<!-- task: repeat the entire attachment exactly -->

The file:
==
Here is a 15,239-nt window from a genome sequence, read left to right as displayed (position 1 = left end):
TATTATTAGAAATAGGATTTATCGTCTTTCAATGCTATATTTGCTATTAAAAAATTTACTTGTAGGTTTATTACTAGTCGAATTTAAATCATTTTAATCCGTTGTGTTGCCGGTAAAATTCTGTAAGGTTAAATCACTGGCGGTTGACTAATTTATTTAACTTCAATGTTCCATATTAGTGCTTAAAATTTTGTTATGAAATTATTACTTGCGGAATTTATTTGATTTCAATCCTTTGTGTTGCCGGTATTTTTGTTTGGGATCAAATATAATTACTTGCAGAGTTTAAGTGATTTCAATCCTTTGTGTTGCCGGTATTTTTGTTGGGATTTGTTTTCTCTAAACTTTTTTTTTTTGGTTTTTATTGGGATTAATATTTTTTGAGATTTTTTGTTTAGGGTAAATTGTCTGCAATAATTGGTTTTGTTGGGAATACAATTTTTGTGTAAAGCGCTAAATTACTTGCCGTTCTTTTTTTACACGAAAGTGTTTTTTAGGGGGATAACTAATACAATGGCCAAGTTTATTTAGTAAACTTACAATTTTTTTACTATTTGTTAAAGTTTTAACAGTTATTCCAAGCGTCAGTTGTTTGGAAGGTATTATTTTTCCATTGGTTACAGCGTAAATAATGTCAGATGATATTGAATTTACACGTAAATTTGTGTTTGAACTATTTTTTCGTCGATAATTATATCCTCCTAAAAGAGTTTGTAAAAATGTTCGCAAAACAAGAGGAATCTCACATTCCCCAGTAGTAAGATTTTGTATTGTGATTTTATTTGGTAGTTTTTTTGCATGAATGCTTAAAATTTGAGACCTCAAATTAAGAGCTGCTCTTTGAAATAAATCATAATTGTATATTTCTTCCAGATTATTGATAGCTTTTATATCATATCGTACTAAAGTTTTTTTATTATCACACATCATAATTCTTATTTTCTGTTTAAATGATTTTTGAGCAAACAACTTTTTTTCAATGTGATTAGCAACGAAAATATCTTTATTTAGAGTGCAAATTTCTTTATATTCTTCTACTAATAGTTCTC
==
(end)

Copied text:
Here is a 15,239-nt window from a genome sequence, read left to right as displayed (position 1 = left end):
TATTATTAGAAATAGGATTTATCGTCTTTCAATGCTATATTTGCTATTAAAAAATTTACTTGTAGGTTTATTACTAGTCGAATTTAAATCATTTTAATCCGTTGTGTTGCCGGTAAAATTCTGTAAGGTTAAATCACTGGCGGTTGACTAATTTATTTAACTTCAATGTTCCATATTAGTGCTTAAAATTTTGTTATGAAATTATTACTTGCGGAATTTATTTGATTTCAATCCTTTGTGTTGCCGGTATTTTTGTTTGGGATCAAATATAATTACTTGCAGAGTTTAAGTGATTTCAATCCTTTGTGTTGCCGGTATTTTTGTTGGGATTTGTTTTCTCTAAACTTTTTTTTTTTGGTTTTTATTGGGATTAATATTTTTTGAGATTTTTTGTTTAGGGTAAATTGTCTGCAATAATTGGTTTTGTTGGGAATACAATTTTTGTGTAAAGCGCTAAATTACTTGCCGTTCTTTTTTTACACGAAAGTGTTTTTTAGGGGGATAACTAATACAATGGCCAAGTTTATTTAGTAAACTTACAATTTTTTTACTATTTGTTAAAGTTTTAACAGTTATTCCAAGCGTCAGTTGTTTGGAAGGTATTATTTTTCCATTGGTTACAGCGTAAATAATGTCAGATGATATTGAATTTACACGTAAATTTGTGTTTGAACTATTTTTTCGTCGATAATTATATCCTCCTAAAAGAGTTTGTAAAAATGTTCGCAAAACAAGAGGAATCTCACATTCCCCAGTAGTAAGATTTTGTATTGTGATTTTATTTGGTAGTTTTTTTGCATGAATGCTTAAAATTTGAGACCTCAAATTAAGAGCTGCTCTTTGAAATAAATCATAATTGTATATTTCTTCCAGATTATTGATAGCTTTTATATCATATCGTACTAAAGTTTTTTTATTATCACACATCATAATTCTTATTTTCTGTTTAAATGATTTTTGAGCAAACAACTTTTTTTCAATGTGATTAGCAACGAAAATATCTTTATTTAGAGTGCAAATTTCTTTATATTCTTCTACTAATAGTTCTC